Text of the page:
Agriculture

Agriculture is the backbone of Zimbabwe's economy and will continue to be so in the foreseeable future. Although agriculture contributes only 11-14 percent of GDP, the sector provides employment for some 70 percent of the population, and about 60 percent of all raw materials for the industry. About 45 percent of the country's exports are of agricultural origin.

While most rain falls during summer months (November to March), some parts of the country, particularly in the Eastern Highlands, receive some rain during the winter months and this widens production possibilities. A considerable potential exists for the production of irrigated crops during dry months in areas where stored water supplies are available.

Recent droughts have caused the agricultural sector to experience crop failure and livestock losses, this greatly undermining the national herd now stands at 4,9 million, a figure well below the pre-drought situation.

Here is investment potential in the following areas:

-Citrus fruit production and processing

About 6000 hectares are under citrus cultivation in Zimbabwe. Citrus fruits grown include grapefruits, lemons, naartijies, nectarines and oranges. Types of oranges grown are in line with what the consumers want, which is a fruit of the right size, colour which must be orange, skin texture and good external and internal qualities.

-Mushroom production and processing

Potential export markets for Zimbabwean mushroom include Japan, SA, France, Italy, Germany and the USA.

-Soya bean production and processing

In Zimbabwe Soya beans contribute 30 % of all the cooking oil production while cottonseed contributes 50%.

-Tea and coffee production and processing

Tea is one crop that can be grown on a very small scale because of the productivity and its resistance to pests and diseases. Some farmers even plant it at the backyard of their homes.

-Floriculture

Zimbabwe is the second largest producer in Africa after Kenya and is the fifth producer in the world. There is a potential to expand the industry to three or four times larger and still remain profitable. This is based on the fact that the industry produces the cheapest flowers in Africa due to cost –effective production; the markets for the produce are available.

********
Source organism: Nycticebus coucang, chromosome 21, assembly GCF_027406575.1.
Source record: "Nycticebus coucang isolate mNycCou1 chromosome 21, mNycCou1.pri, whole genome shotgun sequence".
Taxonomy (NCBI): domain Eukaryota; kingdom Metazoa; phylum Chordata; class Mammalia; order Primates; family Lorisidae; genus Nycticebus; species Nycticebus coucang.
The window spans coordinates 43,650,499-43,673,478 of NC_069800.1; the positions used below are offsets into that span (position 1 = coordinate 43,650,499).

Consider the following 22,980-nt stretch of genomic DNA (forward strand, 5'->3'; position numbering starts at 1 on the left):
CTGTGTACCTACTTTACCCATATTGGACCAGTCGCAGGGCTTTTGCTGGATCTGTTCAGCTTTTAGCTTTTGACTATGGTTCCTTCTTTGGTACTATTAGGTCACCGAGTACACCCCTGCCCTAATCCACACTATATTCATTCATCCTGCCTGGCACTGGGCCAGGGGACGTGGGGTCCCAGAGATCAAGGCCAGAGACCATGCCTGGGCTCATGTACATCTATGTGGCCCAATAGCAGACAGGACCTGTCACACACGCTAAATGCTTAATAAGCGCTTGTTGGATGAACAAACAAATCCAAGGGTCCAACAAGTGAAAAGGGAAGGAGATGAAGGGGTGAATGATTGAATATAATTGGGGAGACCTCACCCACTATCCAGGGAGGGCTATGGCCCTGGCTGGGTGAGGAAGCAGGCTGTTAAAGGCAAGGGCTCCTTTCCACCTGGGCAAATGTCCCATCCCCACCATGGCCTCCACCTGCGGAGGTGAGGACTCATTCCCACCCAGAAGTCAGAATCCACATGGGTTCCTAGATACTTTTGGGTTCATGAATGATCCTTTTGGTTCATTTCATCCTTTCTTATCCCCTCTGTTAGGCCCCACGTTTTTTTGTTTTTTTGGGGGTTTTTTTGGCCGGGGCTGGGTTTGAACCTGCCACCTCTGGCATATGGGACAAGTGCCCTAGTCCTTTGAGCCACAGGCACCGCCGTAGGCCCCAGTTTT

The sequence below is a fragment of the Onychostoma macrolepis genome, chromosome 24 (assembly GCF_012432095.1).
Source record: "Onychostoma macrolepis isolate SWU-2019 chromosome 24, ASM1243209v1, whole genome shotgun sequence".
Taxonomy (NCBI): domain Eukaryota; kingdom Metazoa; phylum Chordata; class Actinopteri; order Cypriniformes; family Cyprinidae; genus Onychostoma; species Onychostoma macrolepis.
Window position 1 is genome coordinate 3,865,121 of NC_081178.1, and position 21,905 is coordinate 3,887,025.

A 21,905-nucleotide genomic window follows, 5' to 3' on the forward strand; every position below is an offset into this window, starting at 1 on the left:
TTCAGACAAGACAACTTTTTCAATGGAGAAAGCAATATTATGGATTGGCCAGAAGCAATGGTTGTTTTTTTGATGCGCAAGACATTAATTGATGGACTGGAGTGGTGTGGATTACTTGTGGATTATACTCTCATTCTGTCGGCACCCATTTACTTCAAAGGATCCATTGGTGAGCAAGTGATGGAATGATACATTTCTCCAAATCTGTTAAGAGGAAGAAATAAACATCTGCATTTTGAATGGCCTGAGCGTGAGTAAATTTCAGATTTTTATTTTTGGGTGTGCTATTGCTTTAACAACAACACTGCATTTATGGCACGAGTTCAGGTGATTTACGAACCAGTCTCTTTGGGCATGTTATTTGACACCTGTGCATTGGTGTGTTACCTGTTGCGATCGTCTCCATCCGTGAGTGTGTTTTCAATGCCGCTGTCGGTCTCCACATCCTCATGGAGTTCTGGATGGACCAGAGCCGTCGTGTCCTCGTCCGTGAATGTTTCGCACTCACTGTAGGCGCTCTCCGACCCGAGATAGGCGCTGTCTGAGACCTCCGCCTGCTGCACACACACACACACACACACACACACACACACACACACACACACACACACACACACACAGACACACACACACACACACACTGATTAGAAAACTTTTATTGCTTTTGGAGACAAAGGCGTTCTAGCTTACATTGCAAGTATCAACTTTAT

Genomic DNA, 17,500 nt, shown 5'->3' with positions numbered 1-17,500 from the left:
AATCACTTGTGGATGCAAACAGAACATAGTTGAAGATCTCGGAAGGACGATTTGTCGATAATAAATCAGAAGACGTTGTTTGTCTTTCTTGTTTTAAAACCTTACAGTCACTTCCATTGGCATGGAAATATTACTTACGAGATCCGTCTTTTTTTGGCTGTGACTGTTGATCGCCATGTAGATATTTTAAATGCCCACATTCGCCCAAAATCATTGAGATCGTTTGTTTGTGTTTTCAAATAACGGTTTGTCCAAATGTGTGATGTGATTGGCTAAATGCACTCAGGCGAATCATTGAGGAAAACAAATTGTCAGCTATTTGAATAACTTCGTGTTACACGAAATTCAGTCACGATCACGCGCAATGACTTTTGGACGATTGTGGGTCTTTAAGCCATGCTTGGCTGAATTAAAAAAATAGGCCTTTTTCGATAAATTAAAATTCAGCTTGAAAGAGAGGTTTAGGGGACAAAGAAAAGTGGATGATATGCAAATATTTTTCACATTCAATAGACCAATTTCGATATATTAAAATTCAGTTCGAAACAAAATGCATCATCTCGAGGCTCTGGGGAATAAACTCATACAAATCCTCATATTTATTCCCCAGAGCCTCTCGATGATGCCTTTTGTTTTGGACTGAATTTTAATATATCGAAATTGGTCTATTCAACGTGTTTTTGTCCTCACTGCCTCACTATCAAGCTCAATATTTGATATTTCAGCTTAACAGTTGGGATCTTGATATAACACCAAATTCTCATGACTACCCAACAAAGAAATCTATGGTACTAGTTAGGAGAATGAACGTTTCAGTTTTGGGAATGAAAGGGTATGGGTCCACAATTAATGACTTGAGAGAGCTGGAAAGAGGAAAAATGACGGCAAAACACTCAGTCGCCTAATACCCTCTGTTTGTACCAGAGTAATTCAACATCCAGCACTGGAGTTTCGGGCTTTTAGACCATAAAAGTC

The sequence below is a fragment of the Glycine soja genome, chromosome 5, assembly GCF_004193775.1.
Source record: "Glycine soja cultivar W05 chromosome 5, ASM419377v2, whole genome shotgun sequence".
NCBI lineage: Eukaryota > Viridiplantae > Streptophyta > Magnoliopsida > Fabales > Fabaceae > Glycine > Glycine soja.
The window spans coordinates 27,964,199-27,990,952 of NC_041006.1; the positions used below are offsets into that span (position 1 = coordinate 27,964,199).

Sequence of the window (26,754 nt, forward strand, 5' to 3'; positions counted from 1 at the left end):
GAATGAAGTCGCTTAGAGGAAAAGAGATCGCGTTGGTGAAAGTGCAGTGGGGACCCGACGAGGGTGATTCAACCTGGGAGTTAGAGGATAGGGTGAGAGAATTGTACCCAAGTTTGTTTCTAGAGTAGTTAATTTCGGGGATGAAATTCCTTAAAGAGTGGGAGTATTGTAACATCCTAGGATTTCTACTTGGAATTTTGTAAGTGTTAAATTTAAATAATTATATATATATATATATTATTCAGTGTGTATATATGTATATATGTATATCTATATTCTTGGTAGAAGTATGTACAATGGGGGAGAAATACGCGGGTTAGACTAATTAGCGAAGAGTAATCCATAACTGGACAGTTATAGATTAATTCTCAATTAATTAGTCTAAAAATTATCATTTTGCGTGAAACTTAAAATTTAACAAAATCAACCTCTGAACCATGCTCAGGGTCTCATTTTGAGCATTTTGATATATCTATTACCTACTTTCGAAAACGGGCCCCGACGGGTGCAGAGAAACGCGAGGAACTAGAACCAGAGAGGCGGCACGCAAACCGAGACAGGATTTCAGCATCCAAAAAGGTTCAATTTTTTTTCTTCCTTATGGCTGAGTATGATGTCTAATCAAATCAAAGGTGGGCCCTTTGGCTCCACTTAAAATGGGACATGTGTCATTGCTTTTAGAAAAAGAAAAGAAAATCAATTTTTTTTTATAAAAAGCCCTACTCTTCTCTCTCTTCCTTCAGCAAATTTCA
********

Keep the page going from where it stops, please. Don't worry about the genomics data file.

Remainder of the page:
Honey production and processing

I Makoni District of Manicaland province, there are over 600 registered beekeepers, each with a minimum of four beehives. One beehive can yield 20 litres of honey per harvest. Harvesting is done three times a year for well managed hives. This translates to z$144 million per annum. After harvesting, honey can be further processed into clear syrup.

Poultry production and processing

The industry has a high potential for growth since Zimbabwe is ideally suited to poultry production due to the favourable mild climate that is ideal for chickens and for growing both maize and Soya which are main sources for the industry.

Wheat and Barley production and processing

Wheat is the second staple food in Zimbabwe after maize. Barley is used for production of clear beer. There is barley malt.

Pork production and processing

Pig industry is comprised of both small-scale and large scale pig producers who breed their own pigs and fatten them up to slaughter stage. Zimbabwe has excellent agriculture conditions for the competitive production of pigs.

Dairy production and processing

Zimbabwe is the second country after South Africa with an organised dairy industry in Africa.

Information courtesy of Industrial Development Corporation(IDC)